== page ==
A close close friend of mine is going through a break up right now from her girlfriend of 3 years while I'm going through my break up with my therapist of 14 years. I keep saying to my friend, "There's no right way to break up." I think I've been saying this because she feels bad about the break up and she feels that she should be handling it better or more compassionately (she's doing the breaking up) and I just feel that all this extra guilt about not 'breaking up right' is adding to her stress.
But when it comes to breaking up with a therapist, well, I think there is a more effective way of doing this. And maybe there's something to be learned from this kind of therapeutic break up that could be applied to romantic break ups. Maybe. I would hope so. Otherwise, why am I paying all this money to break up with someone?
First of all, with my therapist, there's no 'dumping.' There's no bombshell, no "I'm leaving you" that comes out of nowhere and shatters the dumpee. There's conversation. There's a lead-up. "Things don't seem to be working out so well..." or, in my case, "I'm moving out of state..." And there's discussion about all the feelings that come up around this. ABANDONMENT, of course, betrayal, rejection, loss, sadness, feeling cheated, etc. I've found these discussions to be very healing and helpful as I've been in this closure process for the past four weeks.
Three more sessions to go.
Today is my last in-person session with my therapist. The next last two will be over Skype. So, for this last in-person session, I'm giving my therapist some gifts -- art pieces I've made for her. I have no delusions that she'll hang them on her walls or keep them in a special place. They are expressions of my love and appreciation for her that I want her to have. They were made with the idea of encapsulating our relationship in some way. I admit they have everything to do with me and really nothing to do with her. And I'm not put off in the least if she ends up throwing them out or putting them in the back of a closet somewhere.
I did also write her a poem, a 'farewell monologue,' which sums up a lot of how I feel for her. How amazing would it be if a person who was broken up with could have the time/attention of the person who left them for an hour four weeks after the break up to just process the relationship, the end of the relationship somewhat? I've offered that to some of the people I've broken up with and I've been offered that by one woman who broke up with me. I know for me it was HUGELY helpful in the healing process. On the receiving end, it was a bit excruciating, but it was only an hour and I felt it was a kindness I could manage.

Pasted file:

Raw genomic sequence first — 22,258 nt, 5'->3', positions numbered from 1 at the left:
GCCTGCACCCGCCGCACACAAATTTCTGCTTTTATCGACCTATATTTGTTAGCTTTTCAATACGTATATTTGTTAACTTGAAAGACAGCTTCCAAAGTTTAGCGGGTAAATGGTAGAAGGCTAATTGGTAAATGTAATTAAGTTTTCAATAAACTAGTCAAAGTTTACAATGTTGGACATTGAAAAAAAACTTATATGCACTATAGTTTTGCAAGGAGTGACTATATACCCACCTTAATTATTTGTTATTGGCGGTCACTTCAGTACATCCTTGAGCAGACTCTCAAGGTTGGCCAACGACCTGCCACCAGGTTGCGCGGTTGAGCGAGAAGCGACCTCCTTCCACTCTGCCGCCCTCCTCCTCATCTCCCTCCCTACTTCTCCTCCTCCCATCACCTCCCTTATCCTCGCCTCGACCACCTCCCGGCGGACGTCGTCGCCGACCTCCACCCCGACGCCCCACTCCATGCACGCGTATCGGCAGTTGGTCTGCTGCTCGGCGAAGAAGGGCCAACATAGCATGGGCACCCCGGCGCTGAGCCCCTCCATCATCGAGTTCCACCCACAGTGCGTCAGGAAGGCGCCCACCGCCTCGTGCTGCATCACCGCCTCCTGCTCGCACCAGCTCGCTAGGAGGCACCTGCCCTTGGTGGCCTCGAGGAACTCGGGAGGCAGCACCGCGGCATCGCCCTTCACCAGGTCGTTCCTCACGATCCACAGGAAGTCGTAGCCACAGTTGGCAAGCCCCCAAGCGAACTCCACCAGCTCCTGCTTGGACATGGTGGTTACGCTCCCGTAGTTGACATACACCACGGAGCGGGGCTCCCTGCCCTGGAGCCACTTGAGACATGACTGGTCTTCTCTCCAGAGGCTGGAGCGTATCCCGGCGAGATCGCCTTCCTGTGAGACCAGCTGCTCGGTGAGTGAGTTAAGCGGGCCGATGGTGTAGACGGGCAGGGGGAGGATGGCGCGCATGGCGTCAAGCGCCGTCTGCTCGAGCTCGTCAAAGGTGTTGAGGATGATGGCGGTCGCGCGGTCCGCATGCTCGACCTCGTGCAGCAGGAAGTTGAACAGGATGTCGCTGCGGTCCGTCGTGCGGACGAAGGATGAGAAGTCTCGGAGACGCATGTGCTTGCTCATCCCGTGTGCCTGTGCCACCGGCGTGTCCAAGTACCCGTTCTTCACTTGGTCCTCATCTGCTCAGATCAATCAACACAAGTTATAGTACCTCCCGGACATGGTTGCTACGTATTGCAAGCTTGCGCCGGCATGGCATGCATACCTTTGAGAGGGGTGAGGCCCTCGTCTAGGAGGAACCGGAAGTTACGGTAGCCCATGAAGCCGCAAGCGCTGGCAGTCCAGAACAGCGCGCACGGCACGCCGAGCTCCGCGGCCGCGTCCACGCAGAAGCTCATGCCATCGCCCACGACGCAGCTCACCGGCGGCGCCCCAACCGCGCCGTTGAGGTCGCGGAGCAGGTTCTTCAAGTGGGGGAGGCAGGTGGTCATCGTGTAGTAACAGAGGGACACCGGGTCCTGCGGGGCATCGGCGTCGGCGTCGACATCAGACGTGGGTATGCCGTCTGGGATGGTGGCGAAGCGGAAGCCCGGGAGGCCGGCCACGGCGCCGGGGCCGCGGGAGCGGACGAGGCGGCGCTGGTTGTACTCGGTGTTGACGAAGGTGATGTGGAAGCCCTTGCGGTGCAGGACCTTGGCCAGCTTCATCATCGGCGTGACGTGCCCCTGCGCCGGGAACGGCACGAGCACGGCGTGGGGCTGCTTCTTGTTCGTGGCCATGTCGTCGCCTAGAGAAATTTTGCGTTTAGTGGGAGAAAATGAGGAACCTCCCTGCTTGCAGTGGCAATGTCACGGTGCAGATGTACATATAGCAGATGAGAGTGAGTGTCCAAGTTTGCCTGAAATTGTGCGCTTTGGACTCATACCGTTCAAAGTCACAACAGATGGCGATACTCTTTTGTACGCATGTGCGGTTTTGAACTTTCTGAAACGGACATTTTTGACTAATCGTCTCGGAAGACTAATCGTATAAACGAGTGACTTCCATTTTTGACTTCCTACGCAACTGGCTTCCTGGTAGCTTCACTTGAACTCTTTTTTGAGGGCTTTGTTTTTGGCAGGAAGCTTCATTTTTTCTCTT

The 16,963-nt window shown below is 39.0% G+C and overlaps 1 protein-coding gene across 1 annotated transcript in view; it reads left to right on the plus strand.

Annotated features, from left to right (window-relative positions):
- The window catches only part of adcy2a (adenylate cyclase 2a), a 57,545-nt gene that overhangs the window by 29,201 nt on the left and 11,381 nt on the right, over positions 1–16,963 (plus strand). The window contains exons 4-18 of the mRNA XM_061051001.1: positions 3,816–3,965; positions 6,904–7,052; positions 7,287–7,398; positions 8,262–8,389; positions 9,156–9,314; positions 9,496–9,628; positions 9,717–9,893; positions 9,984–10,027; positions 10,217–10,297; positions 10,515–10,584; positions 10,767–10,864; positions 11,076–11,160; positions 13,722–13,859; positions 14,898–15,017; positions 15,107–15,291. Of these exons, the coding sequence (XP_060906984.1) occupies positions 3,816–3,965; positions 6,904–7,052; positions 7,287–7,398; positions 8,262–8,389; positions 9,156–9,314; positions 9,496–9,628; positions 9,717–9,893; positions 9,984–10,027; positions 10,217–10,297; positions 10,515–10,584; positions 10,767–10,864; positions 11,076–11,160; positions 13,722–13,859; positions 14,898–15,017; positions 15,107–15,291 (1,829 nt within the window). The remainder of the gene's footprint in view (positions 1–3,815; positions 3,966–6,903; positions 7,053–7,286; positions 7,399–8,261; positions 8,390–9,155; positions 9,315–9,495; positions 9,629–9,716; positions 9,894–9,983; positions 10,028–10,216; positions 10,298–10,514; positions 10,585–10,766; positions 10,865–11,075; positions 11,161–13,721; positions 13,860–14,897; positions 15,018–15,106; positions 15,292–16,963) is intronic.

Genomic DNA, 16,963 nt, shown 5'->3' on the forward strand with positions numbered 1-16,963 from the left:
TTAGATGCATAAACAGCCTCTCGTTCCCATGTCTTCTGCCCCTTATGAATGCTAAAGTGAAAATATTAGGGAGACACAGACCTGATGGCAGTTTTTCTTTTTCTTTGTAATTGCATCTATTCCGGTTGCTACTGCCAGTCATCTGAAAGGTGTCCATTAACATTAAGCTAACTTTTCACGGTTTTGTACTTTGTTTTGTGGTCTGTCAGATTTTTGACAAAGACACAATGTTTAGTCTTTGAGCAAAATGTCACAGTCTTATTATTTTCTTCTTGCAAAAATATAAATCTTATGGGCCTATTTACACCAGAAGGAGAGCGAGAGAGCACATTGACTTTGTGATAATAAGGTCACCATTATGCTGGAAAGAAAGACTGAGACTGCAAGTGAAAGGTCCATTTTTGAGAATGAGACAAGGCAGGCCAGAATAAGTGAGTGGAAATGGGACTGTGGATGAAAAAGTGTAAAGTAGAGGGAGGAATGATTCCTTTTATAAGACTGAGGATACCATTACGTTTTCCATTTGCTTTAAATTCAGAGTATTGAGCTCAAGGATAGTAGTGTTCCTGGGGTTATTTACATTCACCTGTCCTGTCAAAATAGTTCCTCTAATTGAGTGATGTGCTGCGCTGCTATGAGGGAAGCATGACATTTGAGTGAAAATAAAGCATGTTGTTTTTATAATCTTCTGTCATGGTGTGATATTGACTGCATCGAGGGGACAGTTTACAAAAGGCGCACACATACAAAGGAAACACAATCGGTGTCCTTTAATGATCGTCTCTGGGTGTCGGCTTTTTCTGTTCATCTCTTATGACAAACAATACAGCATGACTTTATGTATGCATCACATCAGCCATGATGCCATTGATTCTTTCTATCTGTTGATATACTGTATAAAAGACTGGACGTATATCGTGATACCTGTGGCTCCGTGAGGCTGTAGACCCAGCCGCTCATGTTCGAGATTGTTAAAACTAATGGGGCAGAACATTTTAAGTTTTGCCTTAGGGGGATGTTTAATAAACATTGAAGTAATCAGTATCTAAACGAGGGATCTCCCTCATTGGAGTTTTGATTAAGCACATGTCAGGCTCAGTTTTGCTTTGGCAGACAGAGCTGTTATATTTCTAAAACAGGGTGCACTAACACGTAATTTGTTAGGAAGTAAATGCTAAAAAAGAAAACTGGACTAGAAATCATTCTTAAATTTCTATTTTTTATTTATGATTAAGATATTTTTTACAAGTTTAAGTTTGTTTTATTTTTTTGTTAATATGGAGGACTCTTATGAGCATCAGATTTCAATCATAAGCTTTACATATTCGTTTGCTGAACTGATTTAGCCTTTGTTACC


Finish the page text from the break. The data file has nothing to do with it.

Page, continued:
I expect the next two sessions on Skype will be spent talking about our history, going over memories, processing some current issues that are going on due to the break up. I'm not crazy about the therapist I'm moving on to (how could I be?) so, there's that to talk about, too.
I had one girlfriend who suggested when we were talking about breaking up that we take a week off from talking/seeing each other and then check in in a week to discuss how we felt. We did so. We both still felt confused and unclear. We took another week. Talked. Still unclear and muddled. Took one more week off and I became clear that I wanted her in my life, but on a very limited basis. So, I suggested we go back to dating. She said she didn't think that was possible for her. We discussed it and came to the conclusion that we were incompatible at this point and should break up, which we did. That was probably the healthiest break up I've ever had. There was very little emotional fervor and we both had our own and each other's best interests at heart. 'Course, we'd only been seeing each other for under a year...
I think my close friend going through her break up is going to continue to suffer with guilt and aggravation. I don't imagine she's in any sort of place to withstand her soon-to-be ex's expression of loss, pain, anger, betrayal, rejection etc... Maybe she will be in a month or so. But by then, maybe her ex will not want to speak to her. We're funny creatures when it comes to break ups. We do everything we can to distract ourselves from the loss that we ignore how we can help each other through it.
Sometimes I wish that we could look at break ups as a 'reconfiguring' of the relationship from point A to point B. Same people, different dynamic. Then it wouldn't have to be so traumatic, maybe? I'm certainly no expert.
Well, I'm off to my therapy appointment. We'll see what comes of all these gifts I'm going to lay on her.